I started this post 10 or 20 times and deleted it. How do you even begin to write something meaningful at a time like this?

I’ve questioned myself over and over. What right do I have to write about this? I didn’t know Gino. It’s not ‘my’ loss to grieve. So will someone explain to me, why I’m so sad?

So I did what I do, when I don’t know what else I can do: I wrote. I cried and I wrote because that's all I have recourse to; words are my way of processing the chaos in my brain, and if anyone, just one of you, finds any comfort in these words, then I guess it was worth it.

So I’m sorry if it’s too soon, or not soon enough. And I’m sorry if it seems too much, or too little. And I’m sorry if it’s too personal or not personal enough.

I’m just sorry.


Friday 16th June 2023 will remain etched in the memory of cycling fans around the world for many years to come. And for all the wrong reasons.

I sat motionless at the table in my kitchen feeling empty, numb, and completely drained, having somehow made it home from my morning pilates class in my car despite shaking hands and tears rolling down my cheeks - probably not safe to drive. I clung on to my phone like a lifeline, as though it held answers to the shock that rendered my body inert and the silence screaming in my mind. Seeking answers that weren’t there, wishing somehow to read something that would make it stop. And I asked myself, what gives me the right to feel this way? When others have far more legitimate claim on this loss, and the resulting grief? I was completely alone.

Until I discovered I wasn't alone. I read comments ranging from 'this is the saddest I've ever felt over losing someone I didn't even know' to 'this has hit me harder than when I lost someone I knew,' and 'this is the toughest loss I've ever known in this sport'; along with multiple attempts to express the inexpressible – ‘heartbroken’; ‘devastated’; ‘speechless’.

No words could adequately express the pain of the sheer injustice of it all; a blanket emotional injury being done to many, simultaneously. It called to the deep collective instincts in the primitive part of my brain to draw together with my tribe and howl at the moon, to release these feelings that were too big to contain. Feelings that felt like they didn’t belong to me, but that I also couldn’t deny were happening.

Because beyond the personal loss felt acutely by so many, Gino's death feels like a wound inflicted on the collective psyche of a community.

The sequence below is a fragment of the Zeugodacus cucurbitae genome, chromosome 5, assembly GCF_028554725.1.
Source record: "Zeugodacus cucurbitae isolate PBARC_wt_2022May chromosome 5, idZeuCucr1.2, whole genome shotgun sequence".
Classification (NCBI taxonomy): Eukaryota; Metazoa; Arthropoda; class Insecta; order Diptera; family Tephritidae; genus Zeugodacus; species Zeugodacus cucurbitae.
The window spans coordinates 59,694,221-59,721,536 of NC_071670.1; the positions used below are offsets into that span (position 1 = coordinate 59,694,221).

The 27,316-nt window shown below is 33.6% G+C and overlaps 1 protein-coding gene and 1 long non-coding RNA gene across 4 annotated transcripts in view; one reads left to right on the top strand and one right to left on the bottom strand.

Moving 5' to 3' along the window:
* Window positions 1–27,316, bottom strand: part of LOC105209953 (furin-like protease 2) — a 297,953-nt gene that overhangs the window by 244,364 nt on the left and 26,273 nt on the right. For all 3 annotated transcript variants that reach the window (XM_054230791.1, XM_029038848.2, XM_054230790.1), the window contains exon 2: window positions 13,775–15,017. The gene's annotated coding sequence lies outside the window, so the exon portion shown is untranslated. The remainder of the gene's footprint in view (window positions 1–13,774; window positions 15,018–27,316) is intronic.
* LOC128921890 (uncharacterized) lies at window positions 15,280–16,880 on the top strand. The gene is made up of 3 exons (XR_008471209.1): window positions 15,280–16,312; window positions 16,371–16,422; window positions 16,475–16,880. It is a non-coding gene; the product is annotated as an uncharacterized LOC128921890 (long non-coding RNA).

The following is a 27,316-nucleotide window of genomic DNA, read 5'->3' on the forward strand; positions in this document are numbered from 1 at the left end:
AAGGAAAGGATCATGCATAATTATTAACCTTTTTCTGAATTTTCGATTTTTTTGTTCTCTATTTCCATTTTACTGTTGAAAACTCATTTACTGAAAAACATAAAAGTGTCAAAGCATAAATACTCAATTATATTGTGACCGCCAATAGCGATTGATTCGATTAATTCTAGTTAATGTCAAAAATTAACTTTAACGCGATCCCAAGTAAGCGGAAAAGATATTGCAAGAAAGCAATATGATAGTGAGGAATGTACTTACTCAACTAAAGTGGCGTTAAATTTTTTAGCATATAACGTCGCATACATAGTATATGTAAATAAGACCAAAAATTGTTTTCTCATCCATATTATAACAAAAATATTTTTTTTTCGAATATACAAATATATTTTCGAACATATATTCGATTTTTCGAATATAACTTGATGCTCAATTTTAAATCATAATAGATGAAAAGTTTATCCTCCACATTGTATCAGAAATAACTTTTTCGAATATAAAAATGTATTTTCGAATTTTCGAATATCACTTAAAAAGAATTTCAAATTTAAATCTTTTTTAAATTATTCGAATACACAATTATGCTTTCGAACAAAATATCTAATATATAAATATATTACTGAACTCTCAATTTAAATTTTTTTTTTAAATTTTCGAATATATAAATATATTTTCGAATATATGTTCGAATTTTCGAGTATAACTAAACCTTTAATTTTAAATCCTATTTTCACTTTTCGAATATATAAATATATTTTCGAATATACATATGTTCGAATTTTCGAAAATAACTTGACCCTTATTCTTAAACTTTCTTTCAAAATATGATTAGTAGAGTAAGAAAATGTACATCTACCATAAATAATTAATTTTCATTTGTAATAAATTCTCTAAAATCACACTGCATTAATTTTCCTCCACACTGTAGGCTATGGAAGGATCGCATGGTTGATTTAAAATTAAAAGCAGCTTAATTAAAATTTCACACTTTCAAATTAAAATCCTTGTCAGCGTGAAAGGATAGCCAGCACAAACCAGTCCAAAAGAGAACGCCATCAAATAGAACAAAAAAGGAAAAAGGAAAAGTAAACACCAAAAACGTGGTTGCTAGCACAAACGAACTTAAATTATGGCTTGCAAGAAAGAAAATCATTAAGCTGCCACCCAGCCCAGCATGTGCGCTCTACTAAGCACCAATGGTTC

Overriding everything, the disbelief, the collective expression of 'just, fuck no. NO.' A refusal to accept the grim, dark truth. That a man died doing what he loved to do, and the thing that we love to watch.

As the day dragged past, I marvelled at the strength of others as I myself stagnated, frozen in shock. The Swiss riders who mourned together; the riders who took to the shortened course in Switzerland to pay their respects, despite the raw grief and misery that they were facing head on; the race organisers, struggling to know what to do for the best, dealing with the loss themselves; the team mates who formed a united front, in memory of their comrade. Their brother.

The commentators who spoke so eloquently and continued on, doing their jobs in the face of overwhelming sorrow. Rob Hatch who offered moving tributes both on the day and the following day, with measured respect and great dignity. The riders taking to social media to share their feelings and to remember Gino, and the journalists and writers who did their best to eulogise a man who was clearly greatly loved within the peloton and beyond, a man who by all accounts was friendly, kind, funny, and generous. Who cared deeply for our world, and backed up his statements with promises, following through on those promises with his own money. A great rider, who had endeared himself to many over his few short years of riding, whether it be from the time he narrowly missed out on a stage win at Paris-Nice to Primoz Roglič, to the stage win at the Giro that felt something like redemption. A man who will be deeply missed by so many.

Some who had known Gino, from fleeting encounters to lifelong friends and everything in between, shared stories, memories and anecdotes. Those of us on the outside, having never met the man, gathered around like onlookers, just needing to know we weren't experiencing these feelings in isolation.

All the while I felt the dichotomy of being an outsider, of not belonging to this event. And there were other feelings.

Guilt. Over whether I'm experiencing this loss 'correctly'. Whether I'm allowed to experience it at all, having never known the man personally.

Wondering if I'm grieving for my own loss, or empathising with the loss of a family and a team, or experiencing it as part of a community, a sport, the wider world, that in so many respects will be a poorer place for the lack of Gino Mäder in it.

Wanting to know everything, and also nothing. Because no answer to the questions 'why?' or 'how?' could ever ease the pain. Feeling a literal twist of pain in my gut when I saw 'DNF' on his record next to the stage result, and the race result, which was still in the future. Sobbing at the sight of Gino with the dog he rescued, named after his team mate, and took everywhere with him, when he could, just so he wouldn't be alone.

Examining and second-guessing my public reactions to see if they are worthy. Respectful enough. Too trite. Not enough. Too much.